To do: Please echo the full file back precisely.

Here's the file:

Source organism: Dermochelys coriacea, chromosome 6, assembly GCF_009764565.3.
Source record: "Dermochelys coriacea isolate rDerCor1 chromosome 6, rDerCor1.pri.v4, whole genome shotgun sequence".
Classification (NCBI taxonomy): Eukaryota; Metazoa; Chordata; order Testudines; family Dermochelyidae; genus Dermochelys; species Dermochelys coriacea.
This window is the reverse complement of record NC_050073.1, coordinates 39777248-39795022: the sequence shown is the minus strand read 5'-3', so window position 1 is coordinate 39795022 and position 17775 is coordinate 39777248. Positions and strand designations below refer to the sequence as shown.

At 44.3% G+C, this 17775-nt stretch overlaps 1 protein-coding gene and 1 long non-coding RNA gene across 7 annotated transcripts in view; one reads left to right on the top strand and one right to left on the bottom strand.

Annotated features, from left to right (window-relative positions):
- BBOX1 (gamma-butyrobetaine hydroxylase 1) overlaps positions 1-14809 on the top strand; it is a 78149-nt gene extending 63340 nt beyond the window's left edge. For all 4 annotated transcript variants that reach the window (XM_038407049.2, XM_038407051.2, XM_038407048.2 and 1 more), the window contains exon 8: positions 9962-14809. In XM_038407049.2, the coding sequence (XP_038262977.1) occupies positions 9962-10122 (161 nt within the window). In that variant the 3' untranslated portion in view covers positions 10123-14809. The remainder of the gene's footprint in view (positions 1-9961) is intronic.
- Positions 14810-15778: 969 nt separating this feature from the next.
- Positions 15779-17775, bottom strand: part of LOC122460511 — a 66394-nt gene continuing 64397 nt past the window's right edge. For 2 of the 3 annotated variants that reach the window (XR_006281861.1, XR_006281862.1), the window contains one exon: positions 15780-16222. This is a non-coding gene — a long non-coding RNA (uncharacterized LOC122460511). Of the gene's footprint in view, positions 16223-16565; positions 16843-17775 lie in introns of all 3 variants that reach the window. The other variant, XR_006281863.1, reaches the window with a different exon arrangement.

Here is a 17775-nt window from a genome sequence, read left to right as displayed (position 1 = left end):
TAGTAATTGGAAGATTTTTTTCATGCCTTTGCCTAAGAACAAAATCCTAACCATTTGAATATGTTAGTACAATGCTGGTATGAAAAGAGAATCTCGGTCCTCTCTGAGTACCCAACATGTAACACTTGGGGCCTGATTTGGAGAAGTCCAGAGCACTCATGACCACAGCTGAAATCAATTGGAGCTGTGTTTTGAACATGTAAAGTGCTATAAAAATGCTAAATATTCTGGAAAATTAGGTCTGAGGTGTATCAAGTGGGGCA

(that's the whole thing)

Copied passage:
Source organism: Dermochelys coriacea, chromosome 6, assembly GCF_009764565.3.
Source record: "Dermochelys coriacea isolate rDerCor1 chromosome 6, rDerCor1.pri.v4, whole genome shotgun sequence".
Classification (NCBI taxonomy): Eukaryota; Metazoa; Chordata; order Testudines; family Dermochelyidae; genus Dermochelys; species Dermochelys coriacea.
This window is the reverse complement of record NC_050073.1, coordinates 39777248-39795022: the sequence shown is the minus strand read 5'-3', so window position 1 is coordinate 39795022 and position 17775 is coordinate 39777248. Positions and strand designations below refer to the sequence as shown.

At 44.3% G+C, this 17775-nt stretch overlaps 1 protein-coding gene and 1 long non-coding RNA gene across 7 annotated transcripts in view; one reads left to right on the top strand and one right to left on the bottom strand.

Annotated features, from left to right (window-relative positions):
- BBOX1 (gamma-butyrobetaine hydroxylase 1) overlaps positions 1-14809 on the top strand; it is a 78149-nt gene extending 63340 nt beyond the window's left edge. For all 4 annotated transcript variants that reach the window (XM_038407049.2, XM_038407051.2, XM_038407048.2 and 1 more), the window contains exon 8: positions 9962-14809. In XM_038407049.2, the coding sequence (XP_038262977.1) occupies positions 9962-10122 (161 nt within the window). In that variant the 3' untranslated portion in view covers positions 10123-14809. The remainder of the gene's footprint in view (positions 1-9961) is intronic.
- Positions 14810-15778: 969 nt separating this feature from the next.
- Positions 15779-17775, bottom strand: part of LOC122460511 — a 66394-nt gene continuing 64397 nt past the window's right edge. For 2 of the 3 annotated variants that reach the window (XR_006281861.1, XR_006281862.1), the window contains one exon: positions 15780-16222. This is a non-coding gene — a long non-coding RNA (uncharacterized LOC122460511). Of the gene's footprint in view, positions 16223-16565; positions 16843-17775 lie in introns of all 3 variants that reach the window. The other variant, XR_006281863.1, reaches the window with a different exon arrangement.

Here is a 17775-nt window from a genome sequence, read left to right as displayed (position 1 = left end):
TAGTAATTGGAAGATTTTTTTCATGCCTTTGCCTAAGAACAAAATCCTAACCATTTGAATATGTTAGTACAATGCTGGTATGAAAAGAGAATCTCGGTCCTCTCTGAGTACCCAACATGTAACACTTGGGGCCTGATTTGGAGAAGTCCAGAGCACTCATGACCACAGCTGAAATCAATTGGAGCTGTGTTTTGAACATGTAAAGTGCTATAAAAATGCTAAATATTCTGGAAAATTAGGTCTGAGGTGTATCAAGTGGGGCA